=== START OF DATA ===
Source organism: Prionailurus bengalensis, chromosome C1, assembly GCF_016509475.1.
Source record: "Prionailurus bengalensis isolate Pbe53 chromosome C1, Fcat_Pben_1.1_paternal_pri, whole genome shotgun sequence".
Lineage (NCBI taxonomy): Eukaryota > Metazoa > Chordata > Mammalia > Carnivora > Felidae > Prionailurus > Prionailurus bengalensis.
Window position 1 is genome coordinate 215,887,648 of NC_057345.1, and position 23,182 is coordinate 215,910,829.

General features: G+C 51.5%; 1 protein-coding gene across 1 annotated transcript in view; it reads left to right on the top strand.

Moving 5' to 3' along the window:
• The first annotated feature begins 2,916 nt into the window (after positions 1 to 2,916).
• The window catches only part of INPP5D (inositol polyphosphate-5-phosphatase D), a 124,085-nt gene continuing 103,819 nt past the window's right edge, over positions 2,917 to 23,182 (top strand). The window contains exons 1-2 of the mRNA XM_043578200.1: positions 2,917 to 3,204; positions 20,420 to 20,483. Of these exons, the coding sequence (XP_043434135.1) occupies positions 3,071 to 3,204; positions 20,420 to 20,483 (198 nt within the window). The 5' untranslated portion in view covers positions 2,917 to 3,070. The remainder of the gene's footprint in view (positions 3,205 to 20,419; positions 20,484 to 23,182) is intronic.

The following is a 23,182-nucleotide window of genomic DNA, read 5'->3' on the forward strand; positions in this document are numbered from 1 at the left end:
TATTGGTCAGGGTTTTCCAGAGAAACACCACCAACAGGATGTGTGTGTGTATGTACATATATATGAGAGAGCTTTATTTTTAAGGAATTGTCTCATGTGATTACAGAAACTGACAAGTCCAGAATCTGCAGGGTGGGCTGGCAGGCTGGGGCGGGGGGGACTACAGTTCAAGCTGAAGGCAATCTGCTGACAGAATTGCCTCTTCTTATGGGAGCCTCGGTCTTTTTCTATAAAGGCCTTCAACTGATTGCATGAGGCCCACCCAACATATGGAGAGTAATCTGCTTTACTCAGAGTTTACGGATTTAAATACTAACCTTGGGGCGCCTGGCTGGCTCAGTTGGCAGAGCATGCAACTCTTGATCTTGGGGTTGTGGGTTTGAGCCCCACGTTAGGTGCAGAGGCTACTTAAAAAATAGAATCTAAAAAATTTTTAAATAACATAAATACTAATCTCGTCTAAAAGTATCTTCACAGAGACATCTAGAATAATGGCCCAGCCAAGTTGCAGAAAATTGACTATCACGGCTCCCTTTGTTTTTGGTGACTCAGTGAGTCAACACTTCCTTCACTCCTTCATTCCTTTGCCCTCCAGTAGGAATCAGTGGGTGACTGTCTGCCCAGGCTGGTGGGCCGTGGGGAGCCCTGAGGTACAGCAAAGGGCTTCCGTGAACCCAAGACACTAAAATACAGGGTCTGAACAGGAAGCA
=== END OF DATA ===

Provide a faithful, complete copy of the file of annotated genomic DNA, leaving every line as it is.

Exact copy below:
Source organism: Prionailurus bengalensis, chromosome C1, assembly GCF_016509475.1.
Source record: "Prionailurus bengalensis isolate Pbe53 chromosome C1, Fcat_Pben_1.1_paternal_pri, whole genome shotgun sequence".
Lineage (NCBI taxonomy): Eukaryota > Metazoa > Chordata > Mammalia > Carnivora > Felidae > Prionailurus > Prionailurus bengalensis.
Window position 1 is genome coordinate 215,887,648 of NC_057345.1, and position 23,182 is coordinate 215,910,829.

General features: G+C 51.5%; 1 protein-coding gene across 1 annotated transcript in view; it reads left to right on the top strand.

Moving 5' to 3' along the window:
• The first annotated feature begins 2,916 nt into the window (after positions 1 to 2,916).
• The window catches only part of INPP5D (inositol polyphosphate-5-phosphatase D), a 124,085-nt gene continuing 103,819 nt past the window's right edge, over positions 2,917 to 23,182 (top strand). The window contains exons 1-2 of the mRNA XM_043578200.1: positions 2,917 to 3,204; positions 20,420 to 20,483. Of these exons, the coding sequence (XP_043434135.1) occupies positions 3,071 to 3,204; positions 20,420 to 20,483 (198 nt within the window). The 5' untranslated portion in view covers positions 2,917 to 3,070. The remainder of the gene's footprint in view (positions 3,205 to 20,419; positions 20,484 to 23,182) is intronic.

The following is a 23,182-nucleotide window of genomic DNA, read 5'->3' on the forward strand; positions in this document are numbered from 1 at the left end:
TATTGGTCAGGGTTTTCCAGAGAAACACCACCAACAGGATGTGTGTGTGTATGTACATATATATGAGAGAGCTTTATTTTTAAGGAATTGTCTCATGTGATTACAGAAACTGACAAGTCCAGAATCTGCAGGGTGGGCTGGCAGGCTGGGGCGGGGGGGACTACAGTTCAAGCTGAAGGCAATCTGCTGACAGAATTGCCTCTTCTTATGGGAGCCTCGGTCTTTTTCTATAAAGGCCTTCAACTGATTGCATGAGGCCCACCCAACATATGGAGAGTAATCTGCTTTACTCAGAGTTTACGGATTTAAATACTAACCTTGGGGCGCCTGGCTGGCTCAGTTGGCAGAGCATGCAACTCTTGATCTTGGGGTTGTGGGTTTGAGCCCCACGTTAGGTGCAGAGGCTACTTAAAAAATAGAATCTAAAAAATTTTTAAATAACATAAATACTAATCTCGTCTAAAAGTATCTTCACAGAGACATCTAGAATAATGGCCCAGCCAAGTTGCAGAAAATTGACTATCACGGCTCCCTTTGTTTTTGGTGACTCAGTGAGTCAACACTTCCTTCACTCCTTCATTCCTTTGCCCTCCAGTAGGAATCAGTGGGTGACTGTCTGCCCAGGCTGGTGGGCCGTGGGGAGCCCTGAGGTACAGCAAAGGGCTTCCGTGAACCCAAGACACTAAAATACAGGGTCTGAACAGGAAGCA